first impressions are often misleading and FIFA 22 should be very grateful for this. An impressive intro sequence lets you create your own “avatar” for this year’s game, and includes some of Thierry Henry and David Beckham’s worst performances you’ll ever see. The actors either, it’s obvious, so thank God FIFA 22 feels amazing on the pitch so far.
Pretentious nonsense aside, though it’s too early to tell how FIFA 22 maybe in the long run a few hours on the pitch are so promising, it suffices to make me sweat after a 2-2 draw between Liverpool and West Ham. A friendly game that I (as Liverpool) immediately dominated, winning 2-0 thanks to a tap-in from Jota and a Thiago curler in the bottom corner. Complacency is easy when you dominate possession 60-40, so substitutions are made: I interrupted the flow of the team of my own accord. Oh pride …
He finished 2-2 and West Ham threw the kitchen sink over a depleted baseline, but I’m too afraid to change. Truth be told, it’s only one friendly match that I picked two Premier League teams at random, you just have to see how the game goes. Still, I’m exhausted, curled up on the sweaty couch, mulling over what just happened. Every match can’t be like this, can it?
Well no, obviously not. They’re two well-known teams that play in a certain way, but it’s better reproduced here than I’ve ever seen in a football game before. The players have personality, locomotion, and they feel like they’re on the pitch, but not sewn to the grass. The ball looks alive, and when you miss a pass it’s your fault, not the game. Whether or not this all extends to Wrexham against Bolton, I’m not sure yet.
Star players, however, feel exactly that. Salah is as unplayable as most weekends in the real world; strong and fast, no defender brave enough to go down near the penalty area. There’s a reason Chelsea’s Lukaku is on the watch list as he scored a goal against me later, Partridge-isms aside, absolutely manual. The ball is kicked long into his chest, he knocks it down, spins, tucking the defender back into his back pocket, with plenty of time to sign a few autographs for the fans, before crushing him into the net.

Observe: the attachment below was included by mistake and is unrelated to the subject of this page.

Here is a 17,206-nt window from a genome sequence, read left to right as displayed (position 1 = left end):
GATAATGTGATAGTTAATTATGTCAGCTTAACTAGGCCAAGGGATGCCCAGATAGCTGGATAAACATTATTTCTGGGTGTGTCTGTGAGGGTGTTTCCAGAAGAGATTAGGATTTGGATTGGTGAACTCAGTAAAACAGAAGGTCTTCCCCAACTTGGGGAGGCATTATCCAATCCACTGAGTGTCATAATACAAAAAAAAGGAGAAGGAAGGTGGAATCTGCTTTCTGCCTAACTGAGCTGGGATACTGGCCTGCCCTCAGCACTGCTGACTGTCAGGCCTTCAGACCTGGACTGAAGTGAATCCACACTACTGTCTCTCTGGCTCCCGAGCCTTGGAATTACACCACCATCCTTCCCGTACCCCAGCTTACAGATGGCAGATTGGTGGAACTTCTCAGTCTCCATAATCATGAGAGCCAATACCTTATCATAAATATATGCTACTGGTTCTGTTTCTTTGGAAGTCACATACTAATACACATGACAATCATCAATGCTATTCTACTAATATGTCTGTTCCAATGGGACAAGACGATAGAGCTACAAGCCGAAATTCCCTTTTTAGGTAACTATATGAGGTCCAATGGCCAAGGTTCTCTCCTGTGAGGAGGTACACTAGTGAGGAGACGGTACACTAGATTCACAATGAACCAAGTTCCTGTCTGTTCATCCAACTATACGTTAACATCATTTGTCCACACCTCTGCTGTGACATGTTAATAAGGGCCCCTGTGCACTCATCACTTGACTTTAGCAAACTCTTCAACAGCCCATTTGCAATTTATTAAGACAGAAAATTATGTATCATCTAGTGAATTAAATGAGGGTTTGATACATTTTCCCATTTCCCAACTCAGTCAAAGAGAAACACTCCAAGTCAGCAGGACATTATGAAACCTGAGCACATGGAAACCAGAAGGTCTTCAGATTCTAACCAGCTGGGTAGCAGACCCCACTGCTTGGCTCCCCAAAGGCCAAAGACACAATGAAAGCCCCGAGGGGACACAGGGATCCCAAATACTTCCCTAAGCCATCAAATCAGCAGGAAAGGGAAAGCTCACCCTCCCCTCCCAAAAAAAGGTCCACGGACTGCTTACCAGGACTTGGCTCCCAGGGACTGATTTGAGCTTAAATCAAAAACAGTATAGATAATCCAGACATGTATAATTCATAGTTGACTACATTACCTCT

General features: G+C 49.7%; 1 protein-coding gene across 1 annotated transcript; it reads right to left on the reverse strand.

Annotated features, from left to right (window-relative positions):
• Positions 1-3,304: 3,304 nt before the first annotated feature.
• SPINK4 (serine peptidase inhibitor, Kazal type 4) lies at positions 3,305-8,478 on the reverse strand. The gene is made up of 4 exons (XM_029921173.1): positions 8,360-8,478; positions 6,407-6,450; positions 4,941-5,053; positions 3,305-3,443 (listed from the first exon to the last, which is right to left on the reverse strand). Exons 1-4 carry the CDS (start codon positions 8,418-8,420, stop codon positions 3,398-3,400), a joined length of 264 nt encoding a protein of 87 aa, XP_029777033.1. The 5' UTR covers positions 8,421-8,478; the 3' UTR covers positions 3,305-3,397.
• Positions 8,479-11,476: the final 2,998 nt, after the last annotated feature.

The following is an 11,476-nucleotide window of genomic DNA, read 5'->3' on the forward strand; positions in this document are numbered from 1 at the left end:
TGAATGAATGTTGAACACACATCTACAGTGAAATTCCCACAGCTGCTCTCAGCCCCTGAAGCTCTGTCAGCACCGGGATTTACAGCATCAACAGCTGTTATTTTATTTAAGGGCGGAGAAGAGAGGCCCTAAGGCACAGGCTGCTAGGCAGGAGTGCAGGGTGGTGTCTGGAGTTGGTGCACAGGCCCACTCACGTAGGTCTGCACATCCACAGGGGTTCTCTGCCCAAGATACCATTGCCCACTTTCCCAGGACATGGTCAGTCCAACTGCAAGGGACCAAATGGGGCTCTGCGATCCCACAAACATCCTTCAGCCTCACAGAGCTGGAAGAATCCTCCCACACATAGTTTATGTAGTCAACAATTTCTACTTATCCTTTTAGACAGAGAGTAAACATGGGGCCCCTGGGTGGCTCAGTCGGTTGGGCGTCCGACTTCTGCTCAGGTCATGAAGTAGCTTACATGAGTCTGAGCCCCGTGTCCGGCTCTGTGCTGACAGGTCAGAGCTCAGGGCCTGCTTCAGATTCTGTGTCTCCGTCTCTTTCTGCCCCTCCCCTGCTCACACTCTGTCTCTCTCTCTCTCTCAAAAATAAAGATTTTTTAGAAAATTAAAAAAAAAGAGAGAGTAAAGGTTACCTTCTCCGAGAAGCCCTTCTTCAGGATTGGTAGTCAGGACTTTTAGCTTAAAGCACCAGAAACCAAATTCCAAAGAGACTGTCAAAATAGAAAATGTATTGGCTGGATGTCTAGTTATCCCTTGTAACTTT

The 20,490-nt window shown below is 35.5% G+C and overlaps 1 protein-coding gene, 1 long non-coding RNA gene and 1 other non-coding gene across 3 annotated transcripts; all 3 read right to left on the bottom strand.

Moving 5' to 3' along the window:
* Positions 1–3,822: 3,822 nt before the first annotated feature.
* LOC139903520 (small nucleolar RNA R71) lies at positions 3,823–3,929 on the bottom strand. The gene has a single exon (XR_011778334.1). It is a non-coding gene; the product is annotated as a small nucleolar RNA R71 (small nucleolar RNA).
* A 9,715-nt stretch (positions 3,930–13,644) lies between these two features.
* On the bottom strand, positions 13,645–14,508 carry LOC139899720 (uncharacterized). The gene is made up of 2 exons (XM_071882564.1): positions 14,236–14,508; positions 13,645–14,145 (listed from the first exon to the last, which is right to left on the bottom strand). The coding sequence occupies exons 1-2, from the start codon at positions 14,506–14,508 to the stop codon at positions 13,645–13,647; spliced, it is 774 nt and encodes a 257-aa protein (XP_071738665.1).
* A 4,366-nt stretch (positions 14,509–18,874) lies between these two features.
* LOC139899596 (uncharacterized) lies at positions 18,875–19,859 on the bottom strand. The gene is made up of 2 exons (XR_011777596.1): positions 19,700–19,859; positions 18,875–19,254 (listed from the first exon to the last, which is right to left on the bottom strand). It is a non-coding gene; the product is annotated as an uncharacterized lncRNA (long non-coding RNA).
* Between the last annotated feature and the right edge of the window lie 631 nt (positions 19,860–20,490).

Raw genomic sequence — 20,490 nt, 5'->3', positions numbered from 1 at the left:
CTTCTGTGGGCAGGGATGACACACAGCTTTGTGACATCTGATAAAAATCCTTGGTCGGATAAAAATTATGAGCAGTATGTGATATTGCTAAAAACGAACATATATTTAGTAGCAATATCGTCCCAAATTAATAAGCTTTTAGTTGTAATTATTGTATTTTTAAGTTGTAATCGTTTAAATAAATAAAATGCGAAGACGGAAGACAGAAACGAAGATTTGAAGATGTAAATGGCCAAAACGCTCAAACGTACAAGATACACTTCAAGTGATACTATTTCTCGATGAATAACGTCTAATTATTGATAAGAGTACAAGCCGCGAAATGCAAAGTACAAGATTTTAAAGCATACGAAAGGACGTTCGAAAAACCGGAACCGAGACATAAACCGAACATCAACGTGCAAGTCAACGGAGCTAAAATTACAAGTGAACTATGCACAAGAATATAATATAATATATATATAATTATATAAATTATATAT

Then there’s Messi for PSG, who feels exactly the way he should, able to move the ball like no one else can. Verratti will leave the midfielder at the last minute in an almost Lampard-like manner: the list of players who feel “special” is only growing. For years EA has spoken of its similarities to gamers, but in opening hours with FIFA 22 it’s like it’s a gameplay demo designed to show how it works, but I’m actually playing it.
The new additions also seem more significant than usual. The change of player has been a scarecrow for me for a long time in any football game. That’s good, but it’s never quite right. Now clicking the left joystick brings up four optional players that you can choose to switch to. They each have a right joystick icon that appears above them, and up, down, left or right, will pass to the relevant player. This makes defensive play in midfield more tactical than ever, as you can press down on the opposition knowing you can move on to a nearby player with precision and ease.
On PlayStation 5, holding L1 while making a pass will make a “pass and go,” which is a hard ground pass that moves the player who passed it. It might not seem like a big deal, but it does give more manual options for those of us who like to micromanage the game and not trust the AI all the time.
But one of the most interesting aspects of FIFA 22 are updates to the player lock feature. Here you can click both sticks and lock onto a player, then by holding down R1 you can call for help, or L1 lets you trigger a run from a nearby teammate. Then flicking the right stick tells the teammate where you want them to run. When esports players get good at it, defensive changes are going to change the scene for sure.
But there is still so much to see. A brand new Volta mode (which, if the introductory streak is long, is going to be a freak festival), switches to Career mode and you can even be a player in pro clubs now. And while I’ve only touched Ultimate Team so far, the pack preview options mean I’m almost guaranteed to log in every day in case that could be the day I pack a legend (this never happened, and I played every FIFA game never made).
But the biggest thing I took away from my opening day with FIFA 22 that’s how good football feels. It’s too early to tell if he’ll hold the landing, and dozens of hours will take place over the next few days alone, but while the game’s first impression could be a bad acting footballer, football action is exceptional.
Check back on Monday, September 27 for our noted review. FIFA 22 is coming to PC, PlayStation 4, PlayStation 5, Xbox One, Xbox Series S | X, and Google Stadia. We play on PlayStation 5.